Similarly, populists do not trust experts and the media, and accuse them of trying to fool the people. Whenever it is possible, populist leaders restrict or control the mainstream media. When it is not, they reach the people directly through social media, bypassing the mainstream media.

For all of these reasons, populists tend to be anti-pluralist, illiberal, polarising and prone to believing and spreading conspiracy theories.

As in the cases of Donald Trump in the United States and Silvio Berlusconi in Italy, populist leaders may emerge from among the elites. Then, by acting crude, using vulgar and derisive language, and presenting their wealth as self-made, they try to appear as being part of the common people and not of the establishment.

Since it would be contradictory to claim to be the only legitimate representative of the people and to fail to win a majority at the ballot box, when that happens, as Trump experienced, populist leaders claim that corrupt elites have manipulated the vote behind the scenes.

Populism has a very thin ideology. To get it thicker, it has to be attached to an ideology with more depth. That is why we can talk of both right-wing and left-wing populism.

Although populists are a threat to democracy, they also serve a purpose by drawing attention to serious and long neglected problems, dysfunctional institutions and segments of the society that have been left behind.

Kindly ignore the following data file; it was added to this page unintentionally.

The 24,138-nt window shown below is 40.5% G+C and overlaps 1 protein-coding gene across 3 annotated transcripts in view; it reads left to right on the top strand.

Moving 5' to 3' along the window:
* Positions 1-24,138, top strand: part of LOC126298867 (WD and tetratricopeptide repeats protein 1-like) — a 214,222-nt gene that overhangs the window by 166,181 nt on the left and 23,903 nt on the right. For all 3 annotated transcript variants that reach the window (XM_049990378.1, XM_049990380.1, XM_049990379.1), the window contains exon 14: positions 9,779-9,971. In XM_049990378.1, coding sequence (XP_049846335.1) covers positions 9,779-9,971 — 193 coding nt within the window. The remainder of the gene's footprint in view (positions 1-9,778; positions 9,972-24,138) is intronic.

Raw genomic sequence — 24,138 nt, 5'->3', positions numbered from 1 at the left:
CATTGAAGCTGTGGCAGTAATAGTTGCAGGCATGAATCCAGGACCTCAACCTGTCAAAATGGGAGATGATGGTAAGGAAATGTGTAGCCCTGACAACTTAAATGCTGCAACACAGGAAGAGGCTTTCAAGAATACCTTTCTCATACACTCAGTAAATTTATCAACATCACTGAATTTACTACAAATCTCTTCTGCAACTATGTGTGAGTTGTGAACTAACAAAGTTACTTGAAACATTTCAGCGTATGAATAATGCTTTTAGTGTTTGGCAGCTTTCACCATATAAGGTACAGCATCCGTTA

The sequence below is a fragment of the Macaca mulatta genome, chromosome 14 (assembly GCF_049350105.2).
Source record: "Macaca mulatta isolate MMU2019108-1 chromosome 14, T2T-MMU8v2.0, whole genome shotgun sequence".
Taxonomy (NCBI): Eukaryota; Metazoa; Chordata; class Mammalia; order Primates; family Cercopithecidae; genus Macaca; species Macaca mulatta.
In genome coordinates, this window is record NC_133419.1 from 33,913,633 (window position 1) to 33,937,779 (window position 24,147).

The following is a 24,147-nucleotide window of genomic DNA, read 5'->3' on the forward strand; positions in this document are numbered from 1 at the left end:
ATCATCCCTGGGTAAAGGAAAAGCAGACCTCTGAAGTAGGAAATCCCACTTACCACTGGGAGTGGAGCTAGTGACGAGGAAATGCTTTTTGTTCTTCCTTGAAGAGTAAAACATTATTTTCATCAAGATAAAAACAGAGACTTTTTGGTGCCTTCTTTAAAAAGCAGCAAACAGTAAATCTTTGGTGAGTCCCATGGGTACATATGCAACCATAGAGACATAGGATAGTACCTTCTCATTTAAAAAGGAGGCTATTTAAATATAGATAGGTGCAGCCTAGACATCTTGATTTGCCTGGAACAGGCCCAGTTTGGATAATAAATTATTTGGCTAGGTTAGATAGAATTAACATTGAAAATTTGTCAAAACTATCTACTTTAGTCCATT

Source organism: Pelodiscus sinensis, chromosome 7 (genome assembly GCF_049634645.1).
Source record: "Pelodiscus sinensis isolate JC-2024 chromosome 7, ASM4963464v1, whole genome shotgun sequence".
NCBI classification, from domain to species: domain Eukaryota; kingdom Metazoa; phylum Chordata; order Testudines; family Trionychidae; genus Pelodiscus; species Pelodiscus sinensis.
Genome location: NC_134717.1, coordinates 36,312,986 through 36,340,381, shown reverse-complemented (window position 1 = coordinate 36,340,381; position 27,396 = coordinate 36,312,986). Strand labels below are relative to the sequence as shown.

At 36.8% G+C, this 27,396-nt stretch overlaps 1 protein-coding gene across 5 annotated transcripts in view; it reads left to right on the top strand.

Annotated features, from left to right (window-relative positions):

But the simplistic solutions they offer are no remedies for these problems. Actually, their aim is not to solve problems but to exploit them in an opportunistic manner to attract supporters and to weaken institutions that check and balance their power.

Populist administrations and leaders may lose steam, often due to not delivering what they promised and the backlash they have generated. But by the time they leave office, they are likely to have caused severe damage to the economy, democratic institutions and unity of their countries, and have infected mainstream political parties with populism.

 

Origins of the term

Populism is not something new. It emerged in the second half of the 19th century in the United States and Russia. But now, it is far more widespread and in power in many countries (see Figure 1).

The origin of the term ‘populism’ goes back to the People’s Party or the Populist Party, as it was called by the public. This party was established in the United States in 1892 and lasted until 1908. It practiced left-wing populism and fought the federal government, east coast banks and railroad companies to serve the interests of Midwestern farmers.

To end the recession and to reduce the real debt of farmers, the party advocated an inflationary monetary policy, and to accomplish that, abandonment of the gold standard. The party received 8.5% of the votes in the 1892 presidential election. After supporting the Democratic Party’s candidate in the 1896 presidential election, who offered similar policies, the party began its decay.

Until the mid-1950s, the word ‘populist’ was used by historians to refer to the Populist Party, but later, it became a term used by social scientists to describe all anti-elite and anti-establishment movements. Now, populists refrain from referring to themselves as populist because the word became a derogatory term used by others.